Russian oil exporters are pressuring Western commodity traders to pay for Russian crude in euros and not dollars as Washington prepares more sanctions for the 2014 annexation of Crimea by Moscow, Reuters reported last week, citing as many as seven industry sources. While it may have come as a surprise to the traders, who, Reuters said, were not too happy about it, the Russian companies’ move was to be expected as the Trump administration pursues a foreign policy where sanctions feature prominently. This approach, however, could undermine the dominance of the U.S. dollar as the global oil trade currency.
This situation, which passes as a surprise in the US only, augments well Ron Unz' yesterday's excellent summary of Trump Presidency.
However, although Trump had reached the presidency by advocating a radical populist-nationalist agenda, he has hardly governed in those terms. For his first two years in office, he sunk nearly all his political capital into enacting huge tax cuts for the rich, wholesale Wall Street deregulation, large increases in military spending, and an extremely pro-Israel foreign policy—exactly the sort of policies near-and-dear to the establishment conservative candidates whom he had crushed in the Republican primaries. Meanwhile, his jilted grassroots supporters have had to settle for some radical rhetoric and a regular barrage of outrageous Tweets rather than anything more substantive. With Republicans in full control of Congress, finding excuses for this widespread betrayal was quite difficult, but now that the Democrats have taken the House, Trump’s apologists can more easily shift the blame over to them.
Difficult to argue, because in terms of what really matters, that is tangible economic results, Trump has very little realistically to show for it. As Ron Unz continues:
For foreign policy reasons, I had strongly favored Trump both in the primary and in the general election, but I hardly regarded him as a thoughtful vessel for the positions he claimed to espouse. To put it bluntly, he struck me much like a highly-opinionated construction worker, angrily spouting off on politics in his local neighborhood bar, being right on some matters and wrong on others, but with none of his views based upon any deep understanding of the issues. I suspect that even many of Trump’s strongest supporters have gradually come around to a similar appraisal of their idol.
So did I, but hopes were dashed really fast and as Fred Reed in a moment of utter sheer brilliance observed about Trump he was First Transgender President, Trump Became Hillary. Trump simultaneously became also W and in terms of foreign policy, which in reality matters for the United States way more than it is traditionally credited with, Trump became a neocon in a sense of fanatically following an aggressive dogma and "weaponizing" US economy. So, the world learned fast that the economic war was declared on it and it started acting or, rather, counter-acting and most important strategic move was, inevitably, to slay a holy cow of America's economic "development" (or otherwise) of the last 70 years or so--the US Dollar.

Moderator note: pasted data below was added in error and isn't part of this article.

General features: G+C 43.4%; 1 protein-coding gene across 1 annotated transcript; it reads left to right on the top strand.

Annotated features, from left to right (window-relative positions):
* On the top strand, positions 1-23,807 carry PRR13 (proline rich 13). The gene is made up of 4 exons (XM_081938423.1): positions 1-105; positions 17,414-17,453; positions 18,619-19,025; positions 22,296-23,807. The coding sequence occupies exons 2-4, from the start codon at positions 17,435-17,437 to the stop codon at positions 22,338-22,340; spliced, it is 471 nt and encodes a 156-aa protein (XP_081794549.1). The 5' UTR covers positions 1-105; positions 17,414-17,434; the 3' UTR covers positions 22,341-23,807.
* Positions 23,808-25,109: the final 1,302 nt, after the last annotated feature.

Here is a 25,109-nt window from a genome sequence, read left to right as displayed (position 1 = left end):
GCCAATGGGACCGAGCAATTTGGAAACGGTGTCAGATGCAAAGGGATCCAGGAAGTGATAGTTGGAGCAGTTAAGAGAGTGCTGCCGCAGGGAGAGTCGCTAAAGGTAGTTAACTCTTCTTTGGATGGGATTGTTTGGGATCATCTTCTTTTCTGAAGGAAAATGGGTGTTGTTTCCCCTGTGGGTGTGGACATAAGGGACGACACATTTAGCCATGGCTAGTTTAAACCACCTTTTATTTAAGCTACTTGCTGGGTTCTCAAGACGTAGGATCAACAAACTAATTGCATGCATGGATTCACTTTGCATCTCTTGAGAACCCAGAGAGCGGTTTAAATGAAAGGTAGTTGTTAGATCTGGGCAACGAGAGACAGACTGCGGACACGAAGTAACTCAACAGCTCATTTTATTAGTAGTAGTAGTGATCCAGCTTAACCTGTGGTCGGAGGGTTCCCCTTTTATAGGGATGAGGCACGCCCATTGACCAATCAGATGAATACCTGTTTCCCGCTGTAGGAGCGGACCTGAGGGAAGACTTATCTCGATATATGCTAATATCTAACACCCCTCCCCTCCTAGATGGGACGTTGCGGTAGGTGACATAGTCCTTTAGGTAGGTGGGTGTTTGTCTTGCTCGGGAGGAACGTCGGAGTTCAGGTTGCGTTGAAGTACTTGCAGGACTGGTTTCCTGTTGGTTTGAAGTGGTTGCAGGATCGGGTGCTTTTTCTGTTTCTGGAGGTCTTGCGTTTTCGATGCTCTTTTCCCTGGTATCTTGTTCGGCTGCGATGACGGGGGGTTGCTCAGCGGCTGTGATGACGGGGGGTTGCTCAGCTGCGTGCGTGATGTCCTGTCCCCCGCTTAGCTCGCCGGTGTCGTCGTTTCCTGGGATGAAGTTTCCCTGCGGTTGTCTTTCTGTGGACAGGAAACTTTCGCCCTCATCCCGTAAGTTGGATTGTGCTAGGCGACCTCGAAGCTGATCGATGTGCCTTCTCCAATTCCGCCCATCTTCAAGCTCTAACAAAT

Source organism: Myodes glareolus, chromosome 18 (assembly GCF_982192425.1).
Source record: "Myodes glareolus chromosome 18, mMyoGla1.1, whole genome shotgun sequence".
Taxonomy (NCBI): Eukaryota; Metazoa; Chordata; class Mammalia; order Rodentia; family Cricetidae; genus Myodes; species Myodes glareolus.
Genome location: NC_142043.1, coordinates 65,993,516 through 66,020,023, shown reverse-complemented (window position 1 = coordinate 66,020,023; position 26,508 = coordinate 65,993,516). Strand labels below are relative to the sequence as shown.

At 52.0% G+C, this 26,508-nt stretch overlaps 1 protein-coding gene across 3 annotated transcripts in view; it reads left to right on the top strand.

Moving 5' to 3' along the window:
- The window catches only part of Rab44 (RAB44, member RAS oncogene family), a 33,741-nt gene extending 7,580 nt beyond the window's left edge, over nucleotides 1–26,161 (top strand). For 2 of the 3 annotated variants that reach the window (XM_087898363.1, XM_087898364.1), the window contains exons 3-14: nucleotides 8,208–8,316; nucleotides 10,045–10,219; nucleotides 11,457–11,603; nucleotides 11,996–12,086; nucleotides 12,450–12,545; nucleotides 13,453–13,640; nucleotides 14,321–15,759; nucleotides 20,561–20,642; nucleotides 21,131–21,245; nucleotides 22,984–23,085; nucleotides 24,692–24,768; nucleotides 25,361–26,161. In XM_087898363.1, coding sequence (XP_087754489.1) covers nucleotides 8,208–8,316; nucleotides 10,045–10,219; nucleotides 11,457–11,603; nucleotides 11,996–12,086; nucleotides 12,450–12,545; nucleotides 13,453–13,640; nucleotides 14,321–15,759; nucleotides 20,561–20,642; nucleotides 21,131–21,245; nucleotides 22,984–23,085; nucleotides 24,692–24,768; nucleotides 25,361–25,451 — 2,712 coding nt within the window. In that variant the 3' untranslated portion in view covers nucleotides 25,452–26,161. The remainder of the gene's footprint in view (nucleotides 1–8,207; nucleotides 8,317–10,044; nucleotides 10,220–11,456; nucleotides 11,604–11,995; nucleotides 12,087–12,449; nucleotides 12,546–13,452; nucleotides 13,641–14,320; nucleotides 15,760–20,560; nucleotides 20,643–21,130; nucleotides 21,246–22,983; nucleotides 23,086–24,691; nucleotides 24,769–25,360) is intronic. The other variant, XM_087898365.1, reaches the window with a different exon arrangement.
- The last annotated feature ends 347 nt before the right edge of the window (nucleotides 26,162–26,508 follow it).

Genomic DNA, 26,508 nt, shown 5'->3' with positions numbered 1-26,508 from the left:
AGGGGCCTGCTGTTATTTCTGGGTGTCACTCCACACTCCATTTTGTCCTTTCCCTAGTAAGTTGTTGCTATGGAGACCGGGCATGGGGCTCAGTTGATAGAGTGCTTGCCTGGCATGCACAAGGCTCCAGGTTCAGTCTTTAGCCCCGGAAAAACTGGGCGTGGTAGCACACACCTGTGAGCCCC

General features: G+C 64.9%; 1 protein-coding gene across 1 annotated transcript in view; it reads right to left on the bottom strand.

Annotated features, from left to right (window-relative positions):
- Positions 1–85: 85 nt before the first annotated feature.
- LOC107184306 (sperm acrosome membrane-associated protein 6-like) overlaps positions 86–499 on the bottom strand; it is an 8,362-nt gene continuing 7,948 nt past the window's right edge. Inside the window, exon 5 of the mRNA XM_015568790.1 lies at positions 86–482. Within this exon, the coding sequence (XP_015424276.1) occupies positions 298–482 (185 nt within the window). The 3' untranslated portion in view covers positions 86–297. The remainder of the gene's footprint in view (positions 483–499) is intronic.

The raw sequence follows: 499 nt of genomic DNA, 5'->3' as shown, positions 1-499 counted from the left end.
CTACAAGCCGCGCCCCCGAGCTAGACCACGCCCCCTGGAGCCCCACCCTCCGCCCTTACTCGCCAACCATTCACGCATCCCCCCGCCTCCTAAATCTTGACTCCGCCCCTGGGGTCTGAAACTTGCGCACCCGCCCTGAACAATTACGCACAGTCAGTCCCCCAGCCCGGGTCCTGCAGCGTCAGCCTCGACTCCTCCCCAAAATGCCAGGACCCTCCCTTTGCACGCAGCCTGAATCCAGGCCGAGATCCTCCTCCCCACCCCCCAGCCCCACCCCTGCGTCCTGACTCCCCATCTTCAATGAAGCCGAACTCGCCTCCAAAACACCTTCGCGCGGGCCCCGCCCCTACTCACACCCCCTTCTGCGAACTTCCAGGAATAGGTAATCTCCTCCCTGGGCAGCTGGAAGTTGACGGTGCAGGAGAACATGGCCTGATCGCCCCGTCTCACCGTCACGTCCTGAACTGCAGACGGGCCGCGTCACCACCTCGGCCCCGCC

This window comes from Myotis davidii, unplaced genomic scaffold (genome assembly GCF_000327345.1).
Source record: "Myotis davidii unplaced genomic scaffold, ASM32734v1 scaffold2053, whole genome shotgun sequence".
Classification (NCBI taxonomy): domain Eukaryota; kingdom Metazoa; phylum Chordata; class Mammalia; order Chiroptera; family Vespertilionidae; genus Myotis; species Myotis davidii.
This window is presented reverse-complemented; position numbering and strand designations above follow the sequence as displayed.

This is what Trump and people on the American "top" do not recognize, while the US still remains an economic powerhouse:
1. American Deindustrializtion hasn't been stopped while Reindustrialization requires a volume of the investment (money) which simply cannot be printed anymore nor could US treasuries be viewed anymore as a trusted instrument, because...
2. A main pillar of these treasuries--the US military power and ability to control the empire, apart from being grossly inflated to start with, diminished greatly in the last 20+ years and continue to decline because...
3. The actual size of the US economy is much smaller than those proverbial $22 trillion and China outproduces the United States by a great margin in many critical fields and catching up in others. As an example, one of many, the US commercial shipbuilding doesn't even register (0.35% of global tonnage) in this industry, never mind nauseating mantras about US being "largest economy" in the world--it is not, China is. One can review Chinese commercial shipbuilding here, or can review who is a real mover (a hint--they are a gas station) for satellite-constellations in space.
4. Removing, or bypassing, US Dollar as the only global reserve currency--the process which is ongoing and accelerating as I type this--inevitably will cut the US economy "to size" and will accelerate the process of "landing" greatly, hopefully not crash-landing which may force desperate US "elites" unleash a global conflict.
Trump's trade wars are a good indicator of desperation and these wars only accelerate dedollarization and there is nothing the US can do about it short of unleashing a global military conflict, as I said earlier. Some people in D.C. think about it. Iran's SWIFT snafu is just the latest in a row of the geopolitical and economic prescriptions which do not work and, in reality, harm the United States itself. Well, Trump is correct in one thing for sure--if not for the United States China would have never become what she is today and for that, as the saying goes, United States has only itself to blame. In the end, if not for the way the US treated Russia in 1990s there would have been no fundamental rethinking of Russia's foreign and defense policies. But here we are. Trump merely, rephrasing Clausewitz, continues American aggression by other (economic) means and we are in the brave new world where nobody takes American words and promises seriously anymore. In related news, last week: